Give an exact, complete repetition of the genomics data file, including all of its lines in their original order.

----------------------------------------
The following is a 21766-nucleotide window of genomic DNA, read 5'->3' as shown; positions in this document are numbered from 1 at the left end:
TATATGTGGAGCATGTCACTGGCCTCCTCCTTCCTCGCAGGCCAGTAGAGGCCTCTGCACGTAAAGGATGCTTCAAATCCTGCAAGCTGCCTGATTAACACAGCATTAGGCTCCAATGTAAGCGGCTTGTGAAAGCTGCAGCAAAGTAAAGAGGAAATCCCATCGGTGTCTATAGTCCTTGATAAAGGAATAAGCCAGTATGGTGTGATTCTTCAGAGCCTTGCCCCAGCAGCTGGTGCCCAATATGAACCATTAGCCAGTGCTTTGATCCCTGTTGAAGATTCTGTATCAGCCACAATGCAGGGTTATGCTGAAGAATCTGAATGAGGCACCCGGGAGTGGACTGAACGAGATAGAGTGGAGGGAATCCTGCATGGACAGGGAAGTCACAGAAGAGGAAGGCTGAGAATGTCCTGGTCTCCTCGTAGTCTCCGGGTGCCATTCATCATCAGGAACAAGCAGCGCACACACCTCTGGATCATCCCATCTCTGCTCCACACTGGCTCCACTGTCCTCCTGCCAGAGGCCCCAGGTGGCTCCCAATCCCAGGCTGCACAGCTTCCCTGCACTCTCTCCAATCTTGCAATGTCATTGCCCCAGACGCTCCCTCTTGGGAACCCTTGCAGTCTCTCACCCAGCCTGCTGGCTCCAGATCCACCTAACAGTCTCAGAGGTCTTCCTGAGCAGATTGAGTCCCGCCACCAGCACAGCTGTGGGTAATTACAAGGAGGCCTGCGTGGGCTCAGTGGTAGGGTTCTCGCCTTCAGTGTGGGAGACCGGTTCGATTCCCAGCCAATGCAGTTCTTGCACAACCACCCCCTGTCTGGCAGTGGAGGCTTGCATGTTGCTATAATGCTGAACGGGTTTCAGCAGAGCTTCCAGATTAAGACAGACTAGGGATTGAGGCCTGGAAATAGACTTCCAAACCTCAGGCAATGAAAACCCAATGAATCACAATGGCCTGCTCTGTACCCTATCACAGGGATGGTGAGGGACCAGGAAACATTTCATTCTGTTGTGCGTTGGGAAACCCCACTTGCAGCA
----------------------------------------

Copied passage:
The following is a 21766-nucleotide window of genomic DNA, read 5'->3' as shown; positions in this document are numbered from 1 at the left end:
TATATGTGGAGCATGTCACTGGCCTCCTCCTTCCTCGCAGGCCAGTAGAGGCCTCTGCACGTAAAGGATGCTTCAAATCCTGCAAGCTGCCTGATTAACACAGCATTAGGCTCCAATGTAAGCGGCTTGTGAAAGCTGCAGCAAAGTAAAGAGGAAATCCCATCGGTGTCTATAGTCCTTGATAAAGGAATAAGCCAGTATGGTGTGATTCTTCAGAGCCTTGCCCCAGCAGCTGGTGCCCAATATGAACCATTAGCCAGTGCTTTGATCCCTGTTGAAGATTCTGTATCAGCCACAATGCAGGGTTATGCTGAAGAATCTGAATGAGGCACCCGGGAGTGGACTGAACGAGATAGAGTGGAGGGAATCCTGCATGGACAGGGAAGTCACAGAAGAGGAAGGCTGAGAATGTCCTGGTCTCCTCGTAGTCTCCGGGTGCCATTCATCATCAGGAACAAGCAGCGCACACACCTCTGGATCATCCCATCTCTGCTCCACACTGGCTCCACTGTCCTCCTGCCAGAGGCCCCAGGTGGCTCCCAATCCCAGGCTGCACAGCTTCCCTGCACTCTCTCCAATCTTGCAATGTCATTGCCCCAGACGCTCCCTCTTGGGAACCCTTGCAGTCTCTCACCCAGCCTGCTGGCTCCAGATCCACCTAACAGTCTCAGAGGTCTTCCTGAGCAGATTGAGTCCCGCCACCAGCACAGCTGTGGGTAATTACAAGGAGGCCTGCGTGGGCTCAGTGGTAGGGTTCTCGCCTTCAGTGTGGGAGACCGGTTCGATTCCCAGCCAATGCAGTTCTTGCACAACCACCCCCTGTCTGGCAGTGGAGGCTTGCATGTTGCTATAATGCTGAACGGGTTTCAGCAGAGCTTCCAGATTAAGACAGACTAGGGATTGAGGCCTGGAAATAGACTTCCAAACCTCAGGCAATGAAAACCCAATGAATCACAATGGCCTGCTCTGTACCCTATCACAGGGATGGTGAGGGACCAGGAAACATTTCATTCTGTTGTGCGTTGGGAAACCCCACTTGCAGCA